The Canvas Item API in the server allows you to add draw primitives to it. Once added, they can't be modified. The Item needs to be cleared and the primitives re-added (this is not the case for setting the transform, which can be done as many times as desired).
Primitives are cleared this way:
Instantiating a Mesh into 3D space¶
The 3D APIs are different from the 2D ones, so the instantiation API must be used.
extends Spatial # VisualServer expects references to be kept around. var mesh func _ready(): # Create a visual instance (for 3D). var instance = VisualServer.instance_create() # Set the scenario from the world, this ensures it # appears with the same objects as the scene. var scenario = get_world().scenario VisualServer.instance_set_scenario(instance, scenario) # Add a mesh to it. # Remember, keep the reference. mesh = load("res://mymesh.obj") VisualServer.instance_set_base(instance, mesh) # Move the mesh around. var xform = Transform(Basis(), Vector3(20, 100, 0)) VisualServer.instance_set_transform(instance, xform)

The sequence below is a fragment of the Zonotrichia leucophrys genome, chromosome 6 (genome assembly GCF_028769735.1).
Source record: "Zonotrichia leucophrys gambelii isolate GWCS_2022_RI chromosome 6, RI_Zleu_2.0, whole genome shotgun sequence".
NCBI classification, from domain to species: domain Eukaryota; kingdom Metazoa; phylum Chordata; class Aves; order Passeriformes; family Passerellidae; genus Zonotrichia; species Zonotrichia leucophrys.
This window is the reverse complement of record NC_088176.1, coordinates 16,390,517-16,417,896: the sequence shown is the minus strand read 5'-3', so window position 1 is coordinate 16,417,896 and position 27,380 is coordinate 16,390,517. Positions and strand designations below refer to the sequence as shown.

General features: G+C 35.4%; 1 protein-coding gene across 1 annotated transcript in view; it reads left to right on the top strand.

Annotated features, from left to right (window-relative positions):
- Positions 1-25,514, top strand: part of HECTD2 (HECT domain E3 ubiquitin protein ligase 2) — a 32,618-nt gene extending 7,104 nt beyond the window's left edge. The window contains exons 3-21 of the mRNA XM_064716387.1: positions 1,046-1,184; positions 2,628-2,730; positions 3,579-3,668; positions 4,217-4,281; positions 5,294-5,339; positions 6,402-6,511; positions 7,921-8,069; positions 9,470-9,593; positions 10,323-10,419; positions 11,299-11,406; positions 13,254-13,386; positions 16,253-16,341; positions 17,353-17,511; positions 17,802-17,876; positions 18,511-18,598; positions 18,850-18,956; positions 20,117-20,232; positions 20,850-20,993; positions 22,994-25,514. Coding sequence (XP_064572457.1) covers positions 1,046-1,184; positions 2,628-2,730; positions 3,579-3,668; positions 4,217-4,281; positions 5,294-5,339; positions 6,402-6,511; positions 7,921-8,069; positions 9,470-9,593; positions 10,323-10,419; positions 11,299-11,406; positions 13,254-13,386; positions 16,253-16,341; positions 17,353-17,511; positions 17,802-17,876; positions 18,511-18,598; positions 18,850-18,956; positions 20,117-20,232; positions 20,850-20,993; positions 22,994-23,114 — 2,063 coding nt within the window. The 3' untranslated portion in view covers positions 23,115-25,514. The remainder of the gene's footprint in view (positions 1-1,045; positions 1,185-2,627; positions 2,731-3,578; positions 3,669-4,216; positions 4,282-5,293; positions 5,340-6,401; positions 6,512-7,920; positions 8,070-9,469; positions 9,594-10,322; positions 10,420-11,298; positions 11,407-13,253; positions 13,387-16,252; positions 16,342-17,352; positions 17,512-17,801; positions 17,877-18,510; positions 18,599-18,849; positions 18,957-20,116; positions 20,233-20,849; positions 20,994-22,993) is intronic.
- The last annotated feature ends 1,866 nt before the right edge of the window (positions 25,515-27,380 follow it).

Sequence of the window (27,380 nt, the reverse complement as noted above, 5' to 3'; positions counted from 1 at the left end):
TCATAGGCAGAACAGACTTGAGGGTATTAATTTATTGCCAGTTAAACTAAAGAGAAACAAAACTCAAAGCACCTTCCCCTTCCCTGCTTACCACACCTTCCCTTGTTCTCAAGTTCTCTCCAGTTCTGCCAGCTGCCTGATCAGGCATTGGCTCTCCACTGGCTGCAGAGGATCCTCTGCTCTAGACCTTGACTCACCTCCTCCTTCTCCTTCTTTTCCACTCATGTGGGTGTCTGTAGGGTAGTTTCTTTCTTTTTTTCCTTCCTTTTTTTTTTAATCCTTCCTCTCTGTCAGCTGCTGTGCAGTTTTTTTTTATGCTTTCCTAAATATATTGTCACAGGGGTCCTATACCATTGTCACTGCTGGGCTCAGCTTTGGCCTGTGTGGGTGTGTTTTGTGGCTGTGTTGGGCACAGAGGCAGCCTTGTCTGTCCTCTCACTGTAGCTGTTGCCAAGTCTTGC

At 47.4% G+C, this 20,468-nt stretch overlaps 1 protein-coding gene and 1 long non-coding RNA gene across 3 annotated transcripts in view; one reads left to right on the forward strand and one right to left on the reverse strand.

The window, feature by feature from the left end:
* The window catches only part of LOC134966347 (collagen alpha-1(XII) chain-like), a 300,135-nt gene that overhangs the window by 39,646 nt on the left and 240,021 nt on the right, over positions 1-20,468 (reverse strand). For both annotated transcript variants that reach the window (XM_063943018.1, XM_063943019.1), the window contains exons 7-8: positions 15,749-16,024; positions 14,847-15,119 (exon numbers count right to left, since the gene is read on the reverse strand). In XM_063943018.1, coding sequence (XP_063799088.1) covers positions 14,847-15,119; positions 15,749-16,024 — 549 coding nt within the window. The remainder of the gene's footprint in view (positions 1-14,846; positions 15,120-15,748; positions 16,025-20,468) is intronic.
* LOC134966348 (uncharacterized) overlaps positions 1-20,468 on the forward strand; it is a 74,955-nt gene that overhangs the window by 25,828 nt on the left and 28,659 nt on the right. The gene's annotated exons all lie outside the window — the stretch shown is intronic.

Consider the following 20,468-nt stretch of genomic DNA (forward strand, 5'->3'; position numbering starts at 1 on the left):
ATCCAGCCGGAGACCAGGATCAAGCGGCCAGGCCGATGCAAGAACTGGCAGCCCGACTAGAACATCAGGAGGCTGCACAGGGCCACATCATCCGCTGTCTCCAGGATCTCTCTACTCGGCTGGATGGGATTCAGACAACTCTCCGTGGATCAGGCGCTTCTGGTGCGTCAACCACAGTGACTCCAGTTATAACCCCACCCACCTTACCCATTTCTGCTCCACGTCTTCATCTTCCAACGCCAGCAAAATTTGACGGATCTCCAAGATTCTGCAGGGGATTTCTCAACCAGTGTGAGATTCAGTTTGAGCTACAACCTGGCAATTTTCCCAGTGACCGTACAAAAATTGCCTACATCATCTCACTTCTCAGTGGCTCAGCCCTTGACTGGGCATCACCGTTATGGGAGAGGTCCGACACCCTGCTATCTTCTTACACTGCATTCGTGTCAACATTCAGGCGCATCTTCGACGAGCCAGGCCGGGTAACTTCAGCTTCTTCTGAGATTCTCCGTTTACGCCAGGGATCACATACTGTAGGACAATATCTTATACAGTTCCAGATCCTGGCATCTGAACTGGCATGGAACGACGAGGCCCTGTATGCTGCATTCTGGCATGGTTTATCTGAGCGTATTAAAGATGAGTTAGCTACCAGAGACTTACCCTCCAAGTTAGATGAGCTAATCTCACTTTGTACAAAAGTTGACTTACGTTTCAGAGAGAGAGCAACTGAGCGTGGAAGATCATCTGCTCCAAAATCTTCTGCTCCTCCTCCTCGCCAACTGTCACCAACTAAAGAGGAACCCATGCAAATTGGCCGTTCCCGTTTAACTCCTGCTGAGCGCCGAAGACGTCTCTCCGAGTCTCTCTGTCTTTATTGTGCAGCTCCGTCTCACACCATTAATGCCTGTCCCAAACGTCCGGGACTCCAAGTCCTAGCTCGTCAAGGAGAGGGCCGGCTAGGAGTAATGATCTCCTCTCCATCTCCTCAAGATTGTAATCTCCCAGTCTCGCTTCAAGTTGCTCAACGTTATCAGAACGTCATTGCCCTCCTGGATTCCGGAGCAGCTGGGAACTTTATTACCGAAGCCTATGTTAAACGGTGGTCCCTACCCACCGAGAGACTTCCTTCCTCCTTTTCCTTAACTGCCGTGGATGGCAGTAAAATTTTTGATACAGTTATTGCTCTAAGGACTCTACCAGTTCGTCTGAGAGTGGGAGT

Creating a 2D RigidBody and moving a sprite with it¶
This creates a RigidBody2D using the Physics2DServer API, and moves a CanvasItem when the body moves.